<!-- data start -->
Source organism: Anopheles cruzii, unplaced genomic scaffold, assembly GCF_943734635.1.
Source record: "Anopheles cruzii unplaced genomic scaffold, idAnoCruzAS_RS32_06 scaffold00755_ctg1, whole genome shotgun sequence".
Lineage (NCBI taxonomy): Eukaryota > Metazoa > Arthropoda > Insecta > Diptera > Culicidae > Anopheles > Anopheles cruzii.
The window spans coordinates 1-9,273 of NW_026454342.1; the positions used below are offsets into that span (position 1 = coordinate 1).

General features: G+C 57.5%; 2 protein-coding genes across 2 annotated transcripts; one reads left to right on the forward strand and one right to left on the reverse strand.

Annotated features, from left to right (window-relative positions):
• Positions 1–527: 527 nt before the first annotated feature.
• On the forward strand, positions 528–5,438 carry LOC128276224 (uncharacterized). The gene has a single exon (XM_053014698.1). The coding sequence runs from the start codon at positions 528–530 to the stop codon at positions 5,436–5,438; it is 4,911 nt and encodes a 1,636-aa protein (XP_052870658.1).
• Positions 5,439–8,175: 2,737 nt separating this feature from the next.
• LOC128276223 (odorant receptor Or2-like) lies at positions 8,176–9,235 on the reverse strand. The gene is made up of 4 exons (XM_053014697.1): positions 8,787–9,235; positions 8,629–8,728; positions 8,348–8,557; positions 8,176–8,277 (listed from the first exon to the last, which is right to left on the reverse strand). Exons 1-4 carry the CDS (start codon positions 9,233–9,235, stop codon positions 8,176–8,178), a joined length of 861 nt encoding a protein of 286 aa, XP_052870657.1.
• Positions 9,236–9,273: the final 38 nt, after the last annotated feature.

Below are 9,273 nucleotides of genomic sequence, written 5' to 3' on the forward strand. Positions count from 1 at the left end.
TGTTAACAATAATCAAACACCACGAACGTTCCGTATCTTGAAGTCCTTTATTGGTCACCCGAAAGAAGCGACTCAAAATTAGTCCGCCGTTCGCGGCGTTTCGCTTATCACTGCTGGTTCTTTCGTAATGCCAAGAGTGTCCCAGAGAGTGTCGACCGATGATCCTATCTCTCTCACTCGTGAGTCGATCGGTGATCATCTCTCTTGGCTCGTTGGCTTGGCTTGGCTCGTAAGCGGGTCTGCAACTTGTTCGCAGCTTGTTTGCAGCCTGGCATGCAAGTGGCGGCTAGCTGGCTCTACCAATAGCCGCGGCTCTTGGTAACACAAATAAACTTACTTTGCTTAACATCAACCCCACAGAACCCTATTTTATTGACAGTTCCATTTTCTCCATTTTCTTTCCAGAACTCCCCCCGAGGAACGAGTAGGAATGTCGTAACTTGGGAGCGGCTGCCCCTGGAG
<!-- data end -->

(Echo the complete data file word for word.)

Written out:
Source organism: Anopheles cruzii, unplaced genomic scaffold, assembly GCF_943734635.1.
Source record: "Anopheles cruzii unplaced genomic scaffold, idAnoCruzAS_RS32_06 scaffold00755_ctg1, whole genome shotgun sequence".
Lineage (NCBI taxonomy): Eukaryota > Metazoa > Arthropoda > Insecta > Diptera > Culicidae > Anopheles > Anopheles cruzii.
The window spans coordinates 1-9,273 of NW_026454342.1; the positions used below are offsets into that span (position 1 = coordinate 1).

General features: G+C 57.5%; 2 protein-coding genes across 2 annotated transcripts; one reads left to right on the forward strand and one right to left on the reverse strand.

Annotated features, from left to right (window-relative positions):
• Positions 1–527: 527 nt before the first annotated feature.
• On the forward strand, positions 528–5,438 carry LOC128276224 (uncharacterized). The gene has a single exon (XM_053014698.1). The coding sequence runs from the start codon at positions 528–530 to the stop codon at positions 5,436–5,438; it is 4,911 nt and encodes a 1,636-aa protein (XP_052870658.1).
• Positions 5,439–8,175: 2,737 nt separating this feature from the next.
• LOC128276223 (odorant receptor Or2-like) lies at positions 8,176–9,235 on the reverse strand. The gene is made up of 4 exons (XM_053014697.1): positions 8,787–9,235; positions 8,629–8,728; positions 8,348–8,557; positions 8,176–8,277 (listed from the first exon to the last, which is right to left on the reverse strand). Exons 1-4 carry the CDS (start codon positions 9,233–9,235, stop codon positions 8,176–8,178), a joined length of 861 nt encoding a protein of 286 aa, XP_052870657.1.
• Positions 9,236–9,273: the final 38 nt, after the last annotated feature.

Below are 9,273 nucleotides of genomic sequence, written 5' to 3' on the forward strand. Positions count from 1 at the left end.
TGTTAACAATAATCAAACACCACGAACGTTCCGTATCTTGAAGTCCTTTATTGGTCACCCGAAAGAAGCGACTCAAAATTAGTCCGCCGTTCGCGGCGTTTCGCTTATCACTGCTGGTTCTTTCGTAATGCCAAGAGTGTCCCAGAGAGTGTCGACCGATGATCCTATCTCTCTCACTCGTGAGTCGATCGGTGATCATCTCTCTTGGCTCGTTGGCTTGGCTTGGCTCGTAAGCGGGTCTGCAACTTGTTCGCAGCTTGTTTGCAGCCTGGCATGCAAGTGGCGGCTAGCTGGCTCTACCAATAGCCGCGGCTCTTGGTAACACAAATAAACTTACTTTGCTTAACATCAACCCCACAGAACCCTATTTTATTGACAGTTCCATTTTCTCCATTTTCTTTCCAGAACTCCCCCCGAGGAACGAGTAGGAATGTCGTAACTTGGGAGCGGCTGCCCCTGGAG